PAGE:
15 thoughts on “With 82% support for $15 minimum wage in Minneapolis, is it time to bypass City Hall?

  1. Entry level jobs are not intended to support a family. Get an education, learn a trade, help yourself out. Get ready for 9 dollars cheeseburgers if this becomes reality. Also curious to see what demographic was targeted for the survey.

    • The poll had a sample size of 400 likely voters for a margin of error of plus or minus 5 percentage points. All respondents surveyed had participated in at least one of the 2013 or 2014 elections. The sample design allows the pollsters to gauge attitudes of likely municipal voters, while also including general election voters. Interviewing was conducted September 8-10 by professional interviewers. More information on the poll can be found here.

    • Baloney sandwich. Most people earning at or near minimum wage are ADULTS. Who says that a person who works an honest job for 40 hours does not deserve to able to feed, clothe, and shelter himself and at least one child? Guess what: that is the sick reality, because wages have not kept pace with productivity since the inception of the minimum. If they had, the minimum would start at $22. There are people living in their cars because they can’t afford rent, but they keep working for scraps out of pride. When social services enable more humane living conditions than a full time paycheck, what do you think happens?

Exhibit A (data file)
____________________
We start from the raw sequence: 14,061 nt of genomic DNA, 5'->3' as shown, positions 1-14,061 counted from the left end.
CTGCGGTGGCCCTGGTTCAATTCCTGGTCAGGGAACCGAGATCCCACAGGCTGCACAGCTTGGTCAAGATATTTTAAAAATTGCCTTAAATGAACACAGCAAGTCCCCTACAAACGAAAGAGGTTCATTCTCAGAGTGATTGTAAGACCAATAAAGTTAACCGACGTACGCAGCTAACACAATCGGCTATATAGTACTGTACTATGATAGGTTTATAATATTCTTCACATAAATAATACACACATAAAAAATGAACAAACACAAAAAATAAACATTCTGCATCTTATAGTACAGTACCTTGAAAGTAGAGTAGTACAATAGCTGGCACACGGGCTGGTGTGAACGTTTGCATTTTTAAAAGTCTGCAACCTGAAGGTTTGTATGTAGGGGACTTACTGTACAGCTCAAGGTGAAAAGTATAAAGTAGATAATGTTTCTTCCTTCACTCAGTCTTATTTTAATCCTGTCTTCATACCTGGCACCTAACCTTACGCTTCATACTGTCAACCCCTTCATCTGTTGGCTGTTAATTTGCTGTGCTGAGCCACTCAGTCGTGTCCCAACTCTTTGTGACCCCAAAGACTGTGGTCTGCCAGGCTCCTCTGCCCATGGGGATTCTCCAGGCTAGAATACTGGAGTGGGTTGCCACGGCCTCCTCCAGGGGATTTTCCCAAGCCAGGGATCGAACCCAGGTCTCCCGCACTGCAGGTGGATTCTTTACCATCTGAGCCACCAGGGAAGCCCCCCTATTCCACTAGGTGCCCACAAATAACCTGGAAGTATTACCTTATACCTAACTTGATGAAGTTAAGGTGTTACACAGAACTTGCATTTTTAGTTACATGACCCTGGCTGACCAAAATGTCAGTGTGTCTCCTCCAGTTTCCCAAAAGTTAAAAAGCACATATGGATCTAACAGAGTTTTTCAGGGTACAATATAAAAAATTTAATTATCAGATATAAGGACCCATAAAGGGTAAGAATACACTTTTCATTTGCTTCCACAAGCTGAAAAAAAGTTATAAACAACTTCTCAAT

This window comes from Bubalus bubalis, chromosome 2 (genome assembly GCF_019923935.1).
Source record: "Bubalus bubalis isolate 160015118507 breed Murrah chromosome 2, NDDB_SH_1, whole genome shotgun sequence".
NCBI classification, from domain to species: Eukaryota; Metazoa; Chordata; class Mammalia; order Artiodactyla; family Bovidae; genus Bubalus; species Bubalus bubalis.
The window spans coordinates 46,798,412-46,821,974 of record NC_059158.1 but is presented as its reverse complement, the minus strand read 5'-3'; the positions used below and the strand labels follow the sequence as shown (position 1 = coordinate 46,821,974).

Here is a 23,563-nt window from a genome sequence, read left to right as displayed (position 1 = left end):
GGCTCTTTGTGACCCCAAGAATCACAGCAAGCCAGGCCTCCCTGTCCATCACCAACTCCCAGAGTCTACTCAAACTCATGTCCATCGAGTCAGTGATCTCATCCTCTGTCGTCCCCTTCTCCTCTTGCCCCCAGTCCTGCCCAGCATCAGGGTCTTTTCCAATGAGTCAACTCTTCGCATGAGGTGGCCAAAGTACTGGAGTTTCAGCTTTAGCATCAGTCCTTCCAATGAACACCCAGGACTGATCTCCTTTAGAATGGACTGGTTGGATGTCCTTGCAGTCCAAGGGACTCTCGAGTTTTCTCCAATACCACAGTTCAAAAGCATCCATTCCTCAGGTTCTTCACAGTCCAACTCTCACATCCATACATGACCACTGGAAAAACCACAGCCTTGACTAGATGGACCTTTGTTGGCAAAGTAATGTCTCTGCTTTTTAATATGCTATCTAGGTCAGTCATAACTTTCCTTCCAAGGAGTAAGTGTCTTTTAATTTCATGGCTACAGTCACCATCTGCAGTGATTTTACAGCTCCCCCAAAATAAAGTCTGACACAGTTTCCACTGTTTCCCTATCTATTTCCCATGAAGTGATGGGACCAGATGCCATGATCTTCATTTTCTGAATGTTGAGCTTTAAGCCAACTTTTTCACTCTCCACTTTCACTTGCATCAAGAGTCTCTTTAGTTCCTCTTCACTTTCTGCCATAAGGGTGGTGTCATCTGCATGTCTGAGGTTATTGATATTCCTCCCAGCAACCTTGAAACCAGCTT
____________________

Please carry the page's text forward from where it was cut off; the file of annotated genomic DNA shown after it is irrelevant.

• Entry level jobs, like any job, are intended to provide the employer with as large a portion of the workers value as possible. $15/hr will only level the playing field a bit. You need to study economics to understand what employment is before you comment.

  2. No surprise, lets not post someones comment if it doesn’t support our agenda. You may get your $15/hr eventually, but then you’ll all be out of a job.

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  3. Trunkroot – It’s important to remember that without the labor of low wage workers not a single wheel would turn in our country. The people who roof your house, sheet rock it, paint it and frame it quite often are low wage workers. They take care of our children and our elderly parents. They sterilize surgical instruments, do hospital laundry, bring you to the Operating Room and cook your hospital food. Low wage workers make sure you get properly checked in to your flight, load your aircraft properly so it doesn’t crash, clean the aircraft inside and out and do weight and balance work. Workers that are in poverty pick your crops and make sure you have food. Many of these jobs used to pay a living wage. Because of relentless outsourcing by companies jobs that used to pay $20/hour now pay $10. It has to be time to push the value of our labor up to a living wage.